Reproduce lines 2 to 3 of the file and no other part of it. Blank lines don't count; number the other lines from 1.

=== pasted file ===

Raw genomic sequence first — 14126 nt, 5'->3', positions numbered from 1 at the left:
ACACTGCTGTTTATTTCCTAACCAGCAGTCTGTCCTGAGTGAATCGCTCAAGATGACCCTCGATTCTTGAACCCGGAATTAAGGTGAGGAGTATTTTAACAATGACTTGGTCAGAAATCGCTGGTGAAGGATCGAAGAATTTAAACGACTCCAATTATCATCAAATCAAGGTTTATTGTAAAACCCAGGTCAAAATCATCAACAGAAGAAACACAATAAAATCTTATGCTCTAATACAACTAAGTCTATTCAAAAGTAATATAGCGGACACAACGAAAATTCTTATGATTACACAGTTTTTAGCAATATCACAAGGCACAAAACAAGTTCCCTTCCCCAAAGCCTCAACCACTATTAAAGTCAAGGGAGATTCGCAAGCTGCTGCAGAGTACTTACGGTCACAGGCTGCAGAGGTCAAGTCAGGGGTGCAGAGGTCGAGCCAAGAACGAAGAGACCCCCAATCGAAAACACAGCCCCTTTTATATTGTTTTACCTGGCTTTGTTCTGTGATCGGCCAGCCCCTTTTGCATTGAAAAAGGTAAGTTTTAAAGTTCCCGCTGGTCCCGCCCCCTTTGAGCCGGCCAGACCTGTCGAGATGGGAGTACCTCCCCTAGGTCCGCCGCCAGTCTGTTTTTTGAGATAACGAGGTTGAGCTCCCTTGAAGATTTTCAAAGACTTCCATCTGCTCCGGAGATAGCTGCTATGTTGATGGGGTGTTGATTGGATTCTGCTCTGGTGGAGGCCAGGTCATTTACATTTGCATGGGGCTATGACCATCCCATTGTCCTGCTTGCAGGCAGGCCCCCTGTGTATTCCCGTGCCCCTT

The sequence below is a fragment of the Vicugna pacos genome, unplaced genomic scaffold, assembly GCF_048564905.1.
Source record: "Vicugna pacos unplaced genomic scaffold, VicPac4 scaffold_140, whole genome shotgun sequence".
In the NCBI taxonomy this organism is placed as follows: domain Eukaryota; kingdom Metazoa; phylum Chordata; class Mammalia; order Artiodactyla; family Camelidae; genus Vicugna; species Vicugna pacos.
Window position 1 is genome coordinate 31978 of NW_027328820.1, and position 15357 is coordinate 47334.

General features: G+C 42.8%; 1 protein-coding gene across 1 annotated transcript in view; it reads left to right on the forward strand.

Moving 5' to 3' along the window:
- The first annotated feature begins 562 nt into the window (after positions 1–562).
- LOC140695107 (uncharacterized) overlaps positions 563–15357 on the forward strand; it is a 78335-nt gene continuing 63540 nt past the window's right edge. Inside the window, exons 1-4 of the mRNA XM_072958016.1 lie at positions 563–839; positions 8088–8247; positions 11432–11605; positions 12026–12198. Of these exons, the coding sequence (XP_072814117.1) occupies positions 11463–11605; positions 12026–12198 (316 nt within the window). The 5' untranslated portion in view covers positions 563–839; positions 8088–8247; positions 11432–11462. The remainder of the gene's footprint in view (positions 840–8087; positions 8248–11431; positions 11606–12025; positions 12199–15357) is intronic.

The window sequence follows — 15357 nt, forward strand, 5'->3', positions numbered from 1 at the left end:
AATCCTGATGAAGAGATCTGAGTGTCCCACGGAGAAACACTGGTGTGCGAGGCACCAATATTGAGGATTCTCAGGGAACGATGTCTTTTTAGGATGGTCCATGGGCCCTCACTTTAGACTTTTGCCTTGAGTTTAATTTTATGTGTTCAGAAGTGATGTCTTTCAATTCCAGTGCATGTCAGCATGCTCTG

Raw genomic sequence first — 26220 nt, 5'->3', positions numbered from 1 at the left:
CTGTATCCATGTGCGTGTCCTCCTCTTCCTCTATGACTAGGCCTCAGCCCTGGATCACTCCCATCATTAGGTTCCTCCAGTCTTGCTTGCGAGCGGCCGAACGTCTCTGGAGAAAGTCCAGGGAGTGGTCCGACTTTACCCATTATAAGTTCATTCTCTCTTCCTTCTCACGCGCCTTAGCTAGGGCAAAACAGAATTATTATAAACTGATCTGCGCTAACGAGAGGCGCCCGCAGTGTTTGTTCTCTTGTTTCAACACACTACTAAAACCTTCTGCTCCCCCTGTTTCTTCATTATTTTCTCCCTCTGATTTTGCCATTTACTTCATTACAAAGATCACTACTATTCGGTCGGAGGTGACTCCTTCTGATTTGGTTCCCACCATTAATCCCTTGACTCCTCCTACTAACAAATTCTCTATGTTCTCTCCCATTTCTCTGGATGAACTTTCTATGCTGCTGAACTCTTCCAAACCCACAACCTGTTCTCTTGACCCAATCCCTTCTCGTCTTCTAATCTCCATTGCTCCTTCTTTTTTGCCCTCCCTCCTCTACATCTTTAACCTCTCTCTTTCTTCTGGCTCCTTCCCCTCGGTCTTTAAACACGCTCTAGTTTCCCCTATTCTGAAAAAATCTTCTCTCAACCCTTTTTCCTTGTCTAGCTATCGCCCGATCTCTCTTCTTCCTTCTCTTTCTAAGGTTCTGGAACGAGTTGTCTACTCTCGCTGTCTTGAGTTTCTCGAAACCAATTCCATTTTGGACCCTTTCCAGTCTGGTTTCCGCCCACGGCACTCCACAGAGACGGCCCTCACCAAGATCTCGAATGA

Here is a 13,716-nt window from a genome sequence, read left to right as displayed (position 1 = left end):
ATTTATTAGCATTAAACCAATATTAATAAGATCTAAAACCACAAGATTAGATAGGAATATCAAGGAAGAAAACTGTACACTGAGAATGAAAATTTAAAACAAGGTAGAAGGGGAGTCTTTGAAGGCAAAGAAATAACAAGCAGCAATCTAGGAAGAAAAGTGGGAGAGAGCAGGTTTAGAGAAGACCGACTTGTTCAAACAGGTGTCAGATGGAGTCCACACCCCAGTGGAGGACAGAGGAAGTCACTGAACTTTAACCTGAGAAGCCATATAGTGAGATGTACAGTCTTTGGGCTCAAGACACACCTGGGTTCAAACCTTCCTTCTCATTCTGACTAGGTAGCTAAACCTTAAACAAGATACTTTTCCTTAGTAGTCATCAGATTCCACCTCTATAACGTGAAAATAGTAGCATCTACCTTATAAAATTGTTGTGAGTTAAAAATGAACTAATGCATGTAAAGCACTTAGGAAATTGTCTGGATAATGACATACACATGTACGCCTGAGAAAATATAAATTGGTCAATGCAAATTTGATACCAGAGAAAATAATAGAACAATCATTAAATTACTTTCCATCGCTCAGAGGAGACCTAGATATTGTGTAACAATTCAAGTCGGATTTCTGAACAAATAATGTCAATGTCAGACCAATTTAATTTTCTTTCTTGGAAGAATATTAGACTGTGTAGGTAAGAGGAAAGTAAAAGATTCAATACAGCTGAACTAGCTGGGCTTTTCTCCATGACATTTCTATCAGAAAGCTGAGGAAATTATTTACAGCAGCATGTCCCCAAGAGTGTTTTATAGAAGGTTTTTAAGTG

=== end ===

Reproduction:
ACACTGCTGTTTATTTCCTAACCAGCAGTCTGTCCTGAGTGAATCGCTCAAGATGACCCTCGATTCTTGAACCCGGAATTAAGGTGAGGAGTATTTTAACAATGACTTGGTCAGAAATCGCTGGTGAAGGATCGAAGAATTTAAACGACTCCAATTATCATCAAATCAAGGTTTATTGTAAAACCCAGGTCAAAATCATCAACAGAAGAAACACAATAAAATCTTATGCTCTAATACAACTAAGTCTATTCAAAAGTAATATAGCGGACACAACGAAAATTCTTATGATTACACAGTTTTTAGCAATATCACAAGGCACAAAACAAGTTCCCTTCCCCAAAGCCTCAACCACTATTAAAGTCAAGGGAGATTCGCAAGCTGCTGCAGAGTACTTACGGTCACAGGCTGCAGAGGTCAAGTCAGGGGTGCAGAGGTCGAGCCAAGAACGAAGAGACCCCCAATCGAAAACACAGCCCCTTTTATATTGTTTTACCTGGCTTTGTTCTGTGATCGGCCAGCCCCTTTTGCATTGAAAAAGGTAAGTTTTAAAGTTCCCGCTGGTCCCGCCCCCTTTGAGCCGGCCAGACCTGTCGAGATGGGAGTACCTCCCCTAGGTCCGCCGCCAGTCTGTTTTTTGAGATAACGAGGTTGAGCTCCCTTGAAGATTTTCAAAGACTTCCATCTGCTCCGGAGATAGCTGCTATGTTGATGGGGTGTTGATTGGATTCTGCTCTGGTGGAGGCCAGGTCATTTACATTTGCATGGGGCTATGACCATCCCATTGTCCTGCTTGCAGGCAGGCCCCCTGTGTATTCCCGTGCCCCTT

The sequence below is a fragment of the Vicugna pacos genome, unplaced genomic scaffold, assembly GCF_048564905.1.